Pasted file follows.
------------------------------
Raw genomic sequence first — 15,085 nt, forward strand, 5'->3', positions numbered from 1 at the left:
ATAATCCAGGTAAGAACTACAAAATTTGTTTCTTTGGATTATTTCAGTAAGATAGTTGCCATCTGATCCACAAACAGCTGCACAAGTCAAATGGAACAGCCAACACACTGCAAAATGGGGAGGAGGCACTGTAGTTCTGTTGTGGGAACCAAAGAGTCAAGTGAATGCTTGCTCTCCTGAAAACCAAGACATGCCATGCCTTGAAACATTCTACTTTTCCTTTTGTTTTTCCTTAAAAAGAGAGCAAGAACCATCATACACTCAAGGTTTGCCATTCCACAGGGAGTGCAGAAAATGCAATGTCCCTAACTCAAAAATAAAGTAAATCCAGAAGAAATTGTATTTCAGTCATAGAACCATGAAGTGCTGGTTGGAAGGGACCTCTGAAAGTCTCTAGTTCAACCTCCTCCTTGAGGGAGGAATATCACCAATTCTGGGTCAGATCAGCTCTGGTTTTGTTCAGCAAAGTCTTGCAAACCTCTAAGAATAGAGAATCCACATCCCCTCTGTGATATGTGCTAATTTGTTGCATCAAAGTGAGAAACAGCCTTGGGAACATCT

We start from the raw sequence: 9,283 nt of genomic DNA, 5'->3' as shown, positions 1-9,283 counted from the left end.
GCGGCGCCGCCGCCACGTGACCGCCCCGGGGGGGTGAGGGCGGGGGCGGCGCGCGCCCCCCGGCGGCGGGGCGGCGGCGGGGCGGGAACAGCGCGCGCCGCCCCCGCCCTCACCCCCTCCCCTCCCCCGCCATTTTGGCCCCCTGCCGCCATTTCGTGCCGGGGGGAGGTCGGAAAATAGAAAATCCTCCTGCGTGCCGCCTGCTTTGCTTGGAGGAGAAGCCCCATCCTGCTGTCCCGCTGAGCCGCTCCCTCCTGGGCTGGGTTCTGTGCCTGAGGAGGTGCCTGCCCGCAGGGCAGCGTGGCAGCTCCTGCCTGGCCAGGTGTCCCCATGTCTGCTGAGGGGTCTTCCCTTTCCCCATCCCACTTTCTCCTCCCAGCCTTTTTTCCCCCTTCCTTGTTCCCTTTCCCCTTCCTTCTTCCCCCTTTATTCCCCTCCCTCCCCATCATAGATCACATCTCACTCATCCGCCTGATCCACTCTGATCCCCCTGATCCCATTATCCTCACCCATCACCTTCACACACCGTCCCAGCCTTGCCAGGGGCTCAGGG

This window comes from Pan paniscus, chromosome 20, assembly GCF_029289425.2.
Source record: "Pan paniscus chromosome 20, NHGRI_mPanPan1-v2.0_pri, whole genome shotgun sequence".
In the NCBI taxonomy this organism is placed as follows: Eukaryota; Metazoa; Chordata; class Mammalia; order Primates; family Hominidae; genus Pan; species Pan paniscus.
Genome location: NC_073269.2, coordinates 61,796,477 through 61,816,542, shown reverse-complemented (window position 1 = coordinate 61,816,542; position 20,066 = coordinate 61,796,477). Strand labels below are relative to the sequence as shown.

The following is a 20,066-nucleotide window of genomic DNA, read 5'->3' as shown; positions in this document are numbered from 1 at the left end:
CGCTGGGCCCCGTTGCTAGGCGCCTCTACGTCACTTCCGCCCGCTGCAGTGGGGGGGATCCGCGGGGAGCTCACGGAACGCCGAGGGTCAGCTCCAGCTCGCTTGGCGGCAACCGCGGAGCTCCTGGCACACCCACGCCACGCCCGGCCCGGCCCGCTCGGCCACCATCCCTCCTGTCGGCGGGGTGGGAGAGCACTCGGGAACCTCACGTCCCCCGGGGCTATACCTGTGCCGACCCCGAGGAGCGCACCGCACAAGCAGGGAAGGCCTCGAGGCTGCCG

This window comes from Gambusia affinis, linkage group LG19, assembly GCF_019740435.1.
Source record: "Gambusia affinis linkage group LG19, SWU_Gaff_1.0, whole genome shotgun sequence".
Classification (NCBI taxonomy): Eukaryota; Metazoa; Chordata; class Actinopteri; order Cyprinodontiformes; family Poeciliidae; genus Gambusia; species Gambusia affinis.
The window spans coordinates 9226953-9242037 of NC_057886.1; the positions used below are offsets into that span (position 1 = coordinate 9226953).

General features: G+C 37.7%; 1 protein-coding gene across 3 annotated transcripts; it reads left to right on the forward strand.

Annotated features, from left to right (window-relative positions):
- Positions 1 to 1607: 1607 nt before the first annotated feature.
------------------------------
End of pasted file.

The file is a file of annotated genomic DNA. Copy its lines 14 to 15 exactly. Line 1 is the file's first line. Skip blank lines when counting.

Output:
The window spans coordinates 9226953-9242037 of NC_057886.1; the positions used below are offsets into that span (position 1 = coordinate 9226953).

General features: G+C 37.7%; 1 protein-coding gene across 3 annotated transcripts; it reads left to right on the forward strand.